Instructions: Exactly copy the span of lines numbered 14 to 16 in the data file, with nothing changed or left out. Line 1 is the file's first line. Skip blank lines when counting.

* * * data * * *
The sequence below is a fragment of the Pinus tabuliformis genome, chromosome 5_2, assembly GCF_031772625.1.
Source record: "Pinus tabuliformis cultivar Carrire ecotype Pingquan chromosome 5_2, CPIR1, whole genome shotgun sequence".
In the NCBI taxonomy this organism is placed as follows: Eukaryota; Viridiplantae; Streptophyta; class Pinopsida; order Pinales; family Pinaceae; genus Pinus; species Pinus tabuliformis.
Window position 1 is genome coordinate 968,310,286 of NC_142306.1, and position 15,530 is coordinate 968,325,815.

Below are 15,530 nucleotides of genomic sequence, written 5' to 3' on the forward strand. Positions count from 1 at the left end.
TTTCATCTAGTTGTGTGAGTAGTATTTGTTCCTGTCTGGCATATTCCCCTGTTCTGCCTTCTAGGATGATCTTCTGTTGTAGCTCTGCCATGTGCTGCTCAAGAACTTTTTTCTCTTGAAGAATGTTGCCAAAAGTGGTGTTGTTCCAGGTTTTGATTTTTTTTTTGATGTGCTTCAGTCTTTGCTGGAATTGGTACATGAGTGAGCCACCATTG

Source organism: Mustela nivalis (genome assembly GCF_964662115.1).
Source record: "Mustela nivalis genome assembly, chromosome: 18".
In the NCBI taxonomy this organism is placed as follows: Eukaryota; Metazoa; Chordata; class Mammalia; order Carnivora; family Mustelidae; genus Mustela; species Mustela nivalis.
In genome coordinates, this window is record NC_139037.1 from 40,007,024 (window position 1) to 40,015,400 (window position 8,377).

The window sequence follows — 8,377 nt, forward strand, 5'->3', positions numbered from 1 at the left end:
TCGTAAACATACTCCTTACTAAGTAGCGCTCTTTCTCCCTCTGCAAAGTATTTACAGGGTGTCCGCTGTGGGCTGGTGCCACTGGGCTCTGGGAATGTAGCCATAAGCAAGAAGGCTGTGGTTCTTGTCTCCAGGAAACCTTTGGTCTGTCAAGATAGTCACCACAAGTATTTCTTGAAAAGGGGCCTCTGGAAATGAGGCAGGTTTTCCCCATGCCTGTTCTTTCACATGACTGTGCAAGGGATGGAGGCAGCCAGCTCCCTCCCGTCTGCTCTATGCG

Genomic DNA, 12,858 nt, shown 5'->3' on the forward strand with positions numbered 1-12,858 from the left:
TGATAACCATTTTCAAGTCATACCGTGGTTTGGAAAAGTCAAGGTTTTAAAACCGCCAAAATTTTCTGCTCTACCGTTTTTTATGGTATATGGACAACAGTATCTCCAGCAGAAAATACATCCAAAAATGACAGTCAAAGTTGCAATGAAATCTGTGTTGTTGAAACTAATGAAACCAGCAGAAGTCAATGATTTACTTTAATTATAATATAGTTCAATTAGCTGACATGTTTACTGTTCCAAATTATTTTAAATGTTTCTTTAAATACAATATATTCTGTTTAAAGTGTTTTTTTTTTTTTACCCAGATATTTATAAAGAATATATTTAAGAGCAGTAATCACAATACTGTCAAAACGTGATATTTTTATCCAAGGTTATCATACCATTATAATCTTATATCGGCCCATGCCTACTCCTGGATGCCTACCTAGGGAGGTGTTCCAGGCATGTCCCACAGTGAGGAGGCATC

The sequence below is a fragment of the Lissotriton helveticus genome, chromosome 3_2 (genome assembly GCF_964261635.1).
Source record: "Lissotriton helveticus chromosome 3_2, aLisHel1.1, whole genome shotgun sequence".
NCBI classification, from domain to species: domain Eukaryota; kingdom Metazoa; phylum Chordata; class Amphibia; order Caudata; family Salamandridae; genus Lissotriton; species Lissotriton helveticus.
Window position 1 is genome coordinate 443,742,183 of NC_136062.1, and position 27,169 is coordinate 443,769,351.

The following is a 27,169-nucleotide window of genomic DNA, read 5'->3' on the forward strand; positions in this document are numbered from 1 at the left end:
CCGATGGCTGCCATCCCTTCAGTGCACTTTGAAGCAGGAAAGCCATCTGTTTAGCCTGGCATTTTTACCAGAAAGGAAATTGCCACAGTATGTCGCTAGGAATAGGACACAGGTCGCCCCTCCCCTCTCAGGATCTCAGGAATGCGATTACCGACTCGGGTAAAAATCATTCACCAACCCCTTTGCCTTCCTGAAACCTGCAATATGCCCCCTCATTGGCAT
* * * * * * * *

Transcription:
TGATAACCATTTTCAAGTCATACCGTGGTTTGGAAAAGTCAAGGTTTTAAAACCGCCAAAATTTTCTGCTCTACCGTTTTTTATGGTATATGGACAACAGTATCTCCAGCAGAAAATACATCCAAAAATGACAGTCAAAGTTGCAATGAAATCTGTGTTGTTGAAACTAATGAAACCAGCAGAAGTCAATGATTTACTTTAATTATAATATAGTTCAATTAGCTGACATGTTTACTGTTCCAAATTATTTTAAATGTTTCTTTAAATACAATATATTCTGTTTAAAGTGTTTTTTTTTTTTTACCCAGATATTTATAAAGAATATATTTAAGAGCAGTAATCACAATACTGTCAAAACGTGATATTTTTATCCAAGGTTATCATACCATTATAATCTTATATCGGCCCATGCCTACTCCTGGATGCCTACCTAGGGAGGTGTTCCAGGCATGTCCCACAGTGAGGAGGCATC

The sequence below is a fragment of the Lissotriton helveticus genome, chromosome 3_2 (genome assembly GCF_964261635.1).
Source record: "Lissotriton helveticus chromosome 3_2, aLisHel1.1, whole genome shotgun sequence".